I left Cleveland for the sunny skies of Las Vegas and on my return, the Cavaliers have lost 3 more games. That is not very surprising, and at least I got to stay up late and watch a victory before leaving. Over the past three games (41 point loss to the Blazers, 8 point loss to the Clippers and 11 point loss to the Magic), two things have really popped out of the box scores to me: Alonzo Gee should not be starting (I’ve said this before) and Anthony Parker is drained.
Over these three games, Alonzo Gee has played 84 minutes (28 mpg), scored 17 points (5.7 ppg) and shot 6-20 (30%) from the field. His plus-minus for these games was a miserable -39. I have to say that Byron Scott’s message to Christian Skyenga about playing defense has hopefully sunk in by now and it is time to return Skyenga to the starting line-up (Scott has hinted in the last few days about line-up changes so hopefully this is already in the works).
Anthony Parker gave us everything he has for the past few months, consistently logging 35 minutes per game. Parker is no spring chicken and this has caught up to him. Over the past 3 games, he has played 77 minutes (25.7 mpg), scored only 8 points (2.7 ppg) and is 0-fer three point range, going 0-8. Overall he is shooting 4-17 from the field in this span for a dreadful 23.5%. His plus-minus is even worse than Gee’s at -47. He needs rest and the Cavaliers need to give it to him.
Our guy Skyenga broke out of a recent slump and looked good in the 4th quarter against the Magic last night. He scored 12 points and looked interested and active. Over the three games since I was out in Vegas, Skyenga put up 17 points to move to 250 points in his career. He has since passed two former Cavaliers, but he has also been passed by Samardo Samuels, who now sits at 253 career points. The 250 points does put Skyenga at 168th place on the Cavalier’s Career Scoring List:
Larry Kenon was a forward for Memphis State University (which would become Memphis in 1994). He led MSU to the 1973 National Championship game where they lost to the UCLA dynasty led by Bill Walton. As a Junior that year, Kenon averaged 20.1 points and16.7 rebounds per game on his way to being named All-American. Kenon was drafted in the 3rd round by the Detroit Pistons, but chose to join the New York Nets of the ABA instead. He played two years withthe Nets before joining the San Antonio Spurs in 1975. He transferred to the NBA with the Spurs the following year andwas part of a dynamic scoring duo with George Gervin from 1976-77 thru1979-80, averaging over 20 points per game each season. He then signed with the bulls as a free agent in 1980 and played two anda half less productive years with Chicago. His soring average dipped to 14.1 then 7.2 in those two years andhe was waived by the Bulls 5 games into the 1982-83 season. The Warriors picked him up for a few games before selling him to the Cavaliers. With the Cavaliers, Kenon played 32 games, starting 7 and scored 235 points (7.3 ppg), which was a far reach from his 20 ppg heyday. He was waived by the Cavaliers in March of 1983 and never played again in the NBA. Kenon was a 3-time ABA and2-time NBA All-Star. He is also the current NBA record holder (along with Kendall Gill) with 11 steals in a game on December 26, 1976.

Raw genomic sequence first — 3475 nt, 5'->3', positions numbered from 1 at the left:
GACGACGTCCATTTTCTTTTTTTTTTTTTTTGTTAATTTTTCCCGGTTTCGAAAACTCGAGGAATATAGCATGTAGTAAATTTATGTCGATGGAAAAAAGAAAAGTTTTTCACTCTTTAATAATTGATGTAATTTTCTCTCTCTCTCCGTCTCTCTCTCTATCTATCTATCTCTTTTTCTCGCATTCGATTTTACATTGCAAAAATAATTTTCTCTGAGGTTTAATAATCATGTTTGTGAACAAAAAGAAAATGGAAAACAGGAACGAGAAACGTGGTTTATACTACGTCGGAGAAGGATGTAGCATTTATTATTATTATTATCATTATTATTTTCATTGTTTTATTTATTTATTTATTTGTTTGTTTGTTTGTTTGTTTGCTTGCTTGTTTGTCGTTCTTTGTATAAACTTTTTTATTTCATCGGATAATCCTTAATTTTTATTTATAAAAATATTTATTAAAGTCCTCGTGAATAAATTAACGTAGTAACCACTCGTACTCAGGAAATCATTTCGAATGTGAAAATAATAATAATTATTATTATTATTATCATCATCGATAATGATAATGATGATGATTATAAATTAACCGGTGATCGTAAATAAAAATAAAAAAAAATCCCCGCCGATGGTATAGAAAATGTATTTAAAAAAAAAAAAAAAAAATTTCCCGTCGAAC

Steve Hayes was a journeyman center out of Idaho State who played 5 years in the NBA. In those 5 years, he played 212 games for 6 different franchises. The Cavaliers though so much of him that they traded a 1986 2nd round draft pick for him in October of 1982. That doesn’t seem like that bad of a trade for the Cavaliers, although if they would have just waited, he would have been waived (like he was 5 different times in his career) and they could have picked him up as a free agent. Either way a 2nd rounder doesn’t seem like a high price. Well that 1986 2nd round pick became Dennis Rodman, so in hindsight that was a large price to pay for a back up center who played 65 games for you and scored only 237 points (3.6 ppg). One year later he was waived by the Cavaliers.